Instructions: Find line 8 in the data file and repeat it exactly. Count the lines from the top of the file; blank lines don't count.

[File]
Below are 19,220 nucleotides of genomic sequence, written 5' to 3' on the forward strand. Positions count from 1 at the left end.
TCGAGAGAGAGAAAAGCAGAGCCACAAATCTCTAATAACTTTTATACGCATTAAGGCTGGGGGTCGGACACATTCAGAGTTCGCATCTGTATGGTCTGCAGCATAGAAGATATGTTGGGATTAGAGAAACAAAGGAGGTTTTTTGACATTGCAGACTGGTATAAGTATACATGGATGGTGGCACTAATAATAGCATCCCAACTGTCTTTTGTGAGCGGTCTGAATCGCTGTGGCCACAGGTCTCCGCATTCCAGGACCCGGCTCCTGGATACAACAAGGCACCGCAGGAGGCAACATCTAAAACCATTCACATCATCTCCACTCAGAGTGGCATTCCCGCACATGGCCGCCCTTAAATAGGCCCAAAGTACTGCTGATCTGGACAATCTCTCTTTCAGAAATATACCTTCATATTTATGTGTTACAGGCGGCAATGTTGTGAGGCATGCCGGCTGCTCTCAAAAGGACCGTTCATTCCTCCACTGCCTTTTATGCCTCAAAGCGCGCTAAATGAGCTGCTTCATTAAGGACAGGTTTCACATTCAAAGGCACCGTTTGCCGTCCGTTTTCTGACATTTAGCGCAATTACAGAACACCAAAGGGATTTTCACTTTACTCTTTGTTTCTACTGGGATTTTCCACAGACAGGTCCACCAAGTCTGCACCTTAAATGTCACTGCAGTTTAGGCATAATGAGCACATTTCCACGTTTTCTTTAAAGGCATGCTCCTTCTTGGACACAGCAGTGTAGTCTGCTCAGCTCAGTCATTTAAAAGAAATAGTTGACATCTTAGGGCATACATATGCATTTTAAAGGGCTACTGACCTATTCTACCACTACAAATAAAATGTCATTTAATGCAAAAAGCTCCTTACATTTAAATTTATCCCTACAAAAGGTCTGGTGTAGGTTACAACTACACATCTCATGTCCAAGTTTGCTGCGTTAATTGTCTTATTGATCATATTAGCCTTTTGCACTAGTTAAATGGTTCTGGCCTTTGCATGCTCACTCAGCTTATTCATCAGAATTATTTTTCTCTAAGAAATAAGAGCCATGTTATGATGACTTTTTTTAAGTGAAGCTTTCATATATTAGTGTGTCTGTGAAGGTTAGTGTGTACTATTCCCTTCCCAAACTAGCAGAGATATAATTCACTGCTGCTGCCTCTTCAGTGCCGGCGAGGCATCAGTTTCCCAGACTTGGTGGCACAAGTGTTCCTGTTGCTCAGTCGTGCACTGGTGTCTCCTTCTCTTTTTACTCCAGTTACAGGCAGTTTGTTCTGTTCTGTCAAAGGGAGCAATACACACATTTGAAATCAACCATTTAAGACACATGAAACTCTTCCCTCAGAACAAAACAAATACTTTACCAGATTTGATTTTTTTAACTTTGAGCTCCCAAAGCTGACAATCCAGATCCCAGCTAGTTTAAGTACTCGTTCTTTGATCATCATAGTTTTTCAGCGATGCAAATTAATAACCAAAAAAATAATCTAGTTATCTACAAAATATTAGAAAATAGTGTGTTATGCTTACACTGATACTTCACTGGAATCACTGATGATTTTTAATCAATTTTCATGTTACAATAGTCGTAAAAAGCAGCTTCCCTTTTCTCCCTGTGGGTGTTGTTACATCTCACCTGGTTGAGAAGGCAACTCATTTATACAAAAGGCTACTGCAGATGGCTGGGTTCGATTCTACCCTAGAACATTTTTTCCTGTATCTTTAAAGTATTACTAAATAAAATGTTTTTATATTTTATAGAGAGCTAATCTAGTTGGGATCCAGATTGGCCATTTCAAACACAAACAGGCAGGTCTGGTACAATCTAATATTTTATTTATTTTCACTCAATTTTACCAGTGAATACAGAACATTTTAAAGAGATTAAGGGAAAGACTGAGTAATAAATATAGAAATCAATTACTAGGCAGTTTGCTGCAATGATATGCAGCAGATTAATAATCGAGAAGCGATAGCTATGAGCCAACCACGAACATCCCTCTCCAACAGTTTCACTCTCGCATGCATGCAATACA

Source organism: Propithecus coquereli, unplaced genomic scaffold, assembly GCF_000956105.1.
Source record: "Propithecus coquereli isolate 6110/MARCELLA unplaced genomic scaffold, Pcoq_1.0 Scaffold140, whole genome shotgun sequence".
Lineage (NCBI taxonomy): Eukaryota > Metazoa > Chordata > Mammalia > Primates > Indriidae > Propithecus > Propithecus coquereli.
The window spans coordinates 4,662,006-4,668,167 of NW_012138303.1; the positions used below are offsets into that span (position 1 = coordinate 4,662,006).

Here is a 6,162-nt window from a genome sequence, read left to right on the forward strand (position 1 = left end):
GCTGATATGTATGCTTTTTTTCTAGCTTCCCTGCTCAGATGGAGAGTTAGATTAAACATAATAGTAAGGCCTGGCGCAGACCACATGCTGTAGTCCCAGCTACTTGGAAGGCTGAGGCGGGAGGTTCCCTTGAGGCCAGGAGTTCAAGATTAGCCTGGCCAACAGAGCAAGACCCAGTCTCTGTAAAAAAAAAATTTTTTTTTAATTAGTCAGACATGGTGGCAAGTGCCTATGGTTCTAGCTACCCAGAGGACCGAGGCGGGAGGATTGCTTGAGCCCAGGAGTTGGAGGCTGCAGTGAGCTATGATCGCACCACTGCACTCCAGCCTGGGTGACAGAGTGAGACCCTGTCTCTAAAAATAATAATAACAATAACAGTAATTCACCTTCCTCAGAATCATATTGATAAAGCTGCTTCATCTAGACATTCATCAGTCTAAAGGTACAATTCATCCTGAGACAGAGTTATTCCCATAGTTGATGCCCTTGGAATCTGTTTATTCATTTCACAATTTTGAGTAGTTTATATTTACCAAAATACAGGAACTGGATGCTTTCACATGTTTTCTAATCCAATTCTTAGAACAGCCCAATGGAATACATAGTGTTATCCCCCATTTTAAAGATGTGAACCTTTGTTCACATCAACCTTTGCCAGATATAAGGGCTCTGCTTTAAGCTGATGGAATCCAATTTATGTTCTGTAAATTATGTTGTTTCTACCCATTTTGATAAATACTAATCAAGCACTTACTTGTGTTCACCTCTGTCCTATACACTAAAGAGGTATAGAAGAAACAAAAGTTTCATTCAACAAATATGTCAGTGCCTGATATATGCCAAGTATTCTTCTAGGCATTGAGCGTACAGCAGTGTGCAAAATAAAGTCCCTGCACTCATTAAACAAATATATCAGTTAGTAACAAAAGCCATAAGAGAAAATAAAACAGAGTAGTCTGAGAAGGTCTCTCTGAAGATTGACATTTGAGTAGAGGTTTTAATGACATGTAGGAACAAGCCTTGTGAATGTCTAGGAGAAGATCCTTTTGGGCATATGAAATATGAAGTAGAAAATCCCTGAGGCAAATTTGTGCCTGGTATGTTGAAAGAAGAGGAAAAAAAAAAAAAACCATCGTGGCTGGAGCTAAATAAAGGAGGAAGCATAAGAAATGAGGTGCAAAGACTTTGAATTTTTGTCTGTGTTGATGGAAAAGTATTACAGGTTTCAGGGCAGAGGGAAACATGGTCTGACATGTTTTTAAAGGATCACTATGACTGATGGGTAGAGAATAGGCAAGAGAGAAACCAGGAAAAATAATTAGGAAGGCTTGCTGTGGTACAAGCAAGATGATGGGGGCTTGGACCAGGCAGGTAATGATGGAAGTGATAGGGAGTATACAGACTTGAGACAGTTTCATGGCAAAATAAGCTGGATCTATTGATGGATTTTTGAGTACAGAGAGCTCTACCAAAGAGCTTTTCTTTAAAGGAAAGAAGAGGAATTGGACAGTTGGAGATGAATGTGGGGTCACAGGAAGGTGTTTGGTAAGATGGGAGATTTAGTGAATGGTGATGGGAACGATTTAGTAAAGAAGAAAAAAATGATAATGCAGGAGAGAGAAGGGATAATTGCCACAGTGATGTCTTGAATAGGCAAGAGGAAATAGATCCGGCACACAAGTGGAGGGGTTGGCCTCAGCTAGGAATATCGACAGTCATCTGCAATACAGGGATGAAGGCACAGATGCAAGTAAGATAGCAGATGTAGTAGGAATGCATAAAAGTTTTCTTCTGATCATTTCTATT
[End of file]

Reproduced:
GCTGATATGTATGCTTTTTTTCTAGCTTCCCTGCTCAGATGGAGAGTTAGATTAAACATAATAGTAAGGCCTGGCGCAGACCACATGCTGTAGTCCCAGCTACTTGGAAGGCTGAGGCGGGAGGTTCCCTTGAGGCCAGGAGTTCAAGATTAGCCTGGCCAACAGAGCAAGACCCAGTCTCTGTAAAAAAAAAATTTTTTTTTAATTAGTCAGACATGGTGGCAAGTGCCTATGGTTCTAGCTACCCAGAGGACCGAGGCGGGAGGATTGCTTGAGCCCAGGAGTTGGAGGCTGCAGTGAGCTATGATCGCACCACTGCACTCCAGCCTGGGTGACAGAGTGAGACCCTGTCTCTAAAAATAATAATAACAATAACAGTAATTCACCTTCCTCAGAATCATATTGATAAAGCTGCTTCATCTAGACATTCATCAGTCTAAAGGTACAATTCATCCTGAGACAGAGTTATTCCCATAGTTGATGCCCTTGGAATCTGTTTATTCATTTCACAATTTTGAGTAGTTTATATTTACCAAAATACAGGAACTGGATGCTTTCACATGTTTTCTAATCCAATTCTTAGAACAGCCCAATGGAATACATAGTGTTATCCCCCATTTTAAAGATGTGAACCTTTGTTCACATCAACCTTTGCCAGATATAAGGGCTCTGCTTTAAGCTGATGGAATCCAATTTATGTTCTGTAAATTATGTTGTTTCTACCCATTTTGATAAATACTAATCAAGCACTTACTTGTGTTCACCTCTGTCCTATACACTAAAGAGGTATAGAAGAAACAAAAGTTTCATTCAACAAATATGTCAGTGCCTGATATATGCCAAGTATTCTTCTAGGCATTGAGCGTACAGCAGTGTGCAAAATAAAGTCCCTGCACTCATTAAACAAATATATCAGTTAGTAACAAAAGCCATAAGAGAAAATAAAACAGAGTAGTCTGAGAAGGTCTCTCTGAAGATTGACATTTGAGTAGAGGTTTTAATGACATGTAGGAACAAGCCTTGTGAATGTCTAGGAGAAGATCCTTTTGGGCATATGAAATATGAAGTAGAAAATCCCTGAGGCAAATTTGTGCCTGGTATGTTGAAAGAAGAGGAAAAAAAAAAAAAACCATCGTGGCTGGAGCTAAATAAAGGAGGAAGCATAAGAAATGAGGTGCAAAGACTTTGAATTTTTGTCTGTGTTGATGGAAAAGTATTACAGGTTTCAGGGCAGAGGGAAACATGGTCTGACATGTTTTTAAAGGATCACTATGACTGATGGGTAGAGAATAGGCAAGAGAGAAACCAGGAAAAATAATTAGGAAGGCTTGCTGTGGTACAAGCAAGATGATGGGGGCTTGGACCAGGCAGGTAATGATGGAAGTGATAGGGAGTATACAGACTTGAGACAGTTTCATGGCAAAATAAGCTGGATCTATTGATGGATTTTTGAGTACAGAGAGCTCTACCAAAGAGCTTTTCTTTAAAGGAAAGAAGAGGAATTGGACAGTTGGAGATGAATGTGGGGTCACAGGAAGGTGTTTGGTAAGATGGGAGATTTAGTGAATGGTGATGGGAACGATTTAGTAAAGAAGAAAAAAATGATAATGCAGGAGAGAGAAGGGATAATTGCCACAGTGATGTCTTGAATAGGCAAGAGGAAATAGATCCGGCACACAAGTGGAGGGGTTGGCCTCAGCTAGGAATATCGACAGTCATCTGCAATACAGGGATGAAGGCACAGATGCAAGTAAGATAGCAGATGTAGTAGGAATGCATAAAAGTTTTCTTCTGATCATTTCTATT